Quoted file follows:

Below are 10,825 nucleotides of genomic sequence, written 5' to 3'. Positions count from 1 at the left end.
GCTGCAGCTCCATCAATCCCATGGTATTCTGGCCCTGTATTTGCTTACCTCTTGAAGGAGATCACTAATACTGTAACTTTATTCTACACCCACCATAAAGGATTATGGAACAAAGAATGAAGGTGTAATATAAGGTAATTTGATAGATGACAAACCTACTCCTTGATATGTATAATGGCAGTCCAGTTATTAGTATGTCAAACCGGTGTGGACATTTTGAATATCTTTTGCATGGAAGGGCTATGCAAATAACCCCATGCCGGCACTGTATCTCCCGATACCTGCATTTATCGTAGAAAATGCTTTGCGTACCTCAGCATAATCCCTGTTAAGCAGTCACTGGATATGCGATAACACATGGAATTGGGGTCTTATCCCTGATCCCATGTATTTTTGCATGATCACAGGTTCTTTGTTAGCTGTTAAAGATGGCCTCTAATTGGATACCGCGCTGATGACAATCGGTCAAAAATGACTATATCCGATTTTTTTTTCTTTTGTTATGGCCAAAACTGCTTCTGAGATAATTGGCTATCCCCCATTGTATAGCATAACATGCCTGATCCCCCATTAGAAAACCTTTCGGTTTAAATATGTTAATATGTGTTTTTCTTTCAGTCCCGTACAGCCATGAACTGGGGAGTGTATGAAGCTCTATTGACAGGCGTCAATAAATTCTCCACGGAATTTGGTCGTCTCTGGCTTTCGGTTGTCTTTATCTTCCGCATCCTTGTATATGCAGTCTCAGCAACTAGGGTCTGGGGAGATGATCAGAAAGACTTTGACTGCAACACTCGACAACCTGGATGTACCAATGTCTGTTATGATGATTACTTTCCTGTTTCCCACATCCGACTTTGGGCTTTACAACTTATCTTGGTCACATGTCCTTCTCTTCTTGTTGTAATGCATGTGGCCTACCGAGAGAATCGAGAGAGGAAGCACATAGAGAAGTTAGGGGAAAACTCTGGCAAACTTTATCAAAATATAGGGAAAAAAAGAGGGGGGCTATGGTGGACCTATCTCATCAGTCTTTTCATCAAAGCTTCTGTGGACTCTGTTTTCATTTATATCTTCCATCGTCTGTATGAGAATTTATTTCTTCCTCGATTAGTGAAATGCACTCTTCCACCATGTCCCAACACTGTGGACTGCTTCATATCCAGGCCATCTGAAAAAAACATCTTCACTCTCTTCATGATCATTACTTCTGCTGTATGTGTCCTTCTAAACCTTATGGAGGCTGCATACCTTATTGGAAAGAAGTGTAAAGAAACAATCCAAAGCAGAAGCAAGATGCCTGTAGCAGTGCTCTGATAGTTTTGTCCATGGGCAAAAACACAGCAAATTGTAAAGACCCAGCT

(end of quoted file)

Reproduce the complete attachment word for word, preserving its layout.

Below are 10,825 nucleotides of genomic sequence, written 5' to 3'. Positions count from 1 at the left end.
GCTGCAGCTCCATCAATCCCATGGTATTCTGGCCCTGTATTTGCTTACCTCTTGAAGGAGATCACTAATACTGTAACTTTATTCTACACCCACCATAAAGGATTATGGAACAAAGAATGAAGGTGTAATATAAGGTAATTTGATAGATGACAAACCTACTCCTTGATATGTATAATGGCAGTCCAGTTATTAGTATGTCAAACCGGTGTGGACATTTTGAATATCTTTTGCATGGAAGGGCTATGCAAATAACCCCATGCCGGCACTGTATCTCCCGATACCTGCATTTATCGTAGAAAATGCTTTGCGTACCTCAGCATAATCCCTGTTAAGCAGTCACTGGATATGCGATAACACATGGAATTGGGGTCTTATCCCTGATCCCATGTATTTTTGCATGATCACAGGTTCTTTGTTAGCTGTTAAAGATGGCCTCTAATTGGATACCGCGCTGATGACAATCGGTCAAAAATGACTATATCCGATTTTTTTTTCTTTTGTTATGGCCAAAACTGCTTCTGAGATAATTGGCTATCCCCCATTGTATAGCATAACATGCCTGATCCCCCATTAGAAAACCTTTCGGTTTAAATATGTTAATATGTGTTTTTCTTTCAGTCCCGTACAGCCATGAACTGGGGAGTGTATGAAGCTCTATTGACAGGCGTCAATAAATTCTCCACGGAATTTGGTCGTCTCTGGCTTTCGGTTGTCTTTATCTTCCGCATCCTTGTATATGCAGTCTCAGCAACTAGGGTCTGGGGAGATGATCAGAAAGACTTTGACTGCAACACTCGACAACCTGGATGTACCAATGTCTGTTATGATGATTACTTTCCTGTTTCCCACATCCGACTTTGGGCTTTACAACTTATCTTGGTCACATGTCCTTCTCTTCTTGTTGTAATGCATGTGGCCTACCGAGAGAATCGAGAGAGGAAGCACATAGAGAAGTTAGGGGAAAACTCTGGCAAACTTTATCAAAATATAGGGAAAAAAAGAGGGGGGCTATGGTGGACCTATCTCATCAGTCTTTTCATCAAAGCTTCTGTGGACTCTGTTTTCATTTATATCTTCCATCGTCTGTATGAGAATTTATTTCTTCCTCGATTAGTGAAATGCACTCTTCCACCATGTCCCAACACTGTGGACTGCTTCATATCCAGGCCATCTGAAAAAAACATCTTCACTCTCTTCATGATCATTACTTCTGCTGTATGTGTCCTTCTAAACCTTATGGAGGCTGCATACCTTATTGGAAAGAAGTGTAAAGAAACAATCCAAAGCAGAAGCAAGATGCCTGTAGCAGTGCTCTGATAGTTTTGTCCATGGGCAAAAACACAGCAAATTGTAAAGACCCAGCT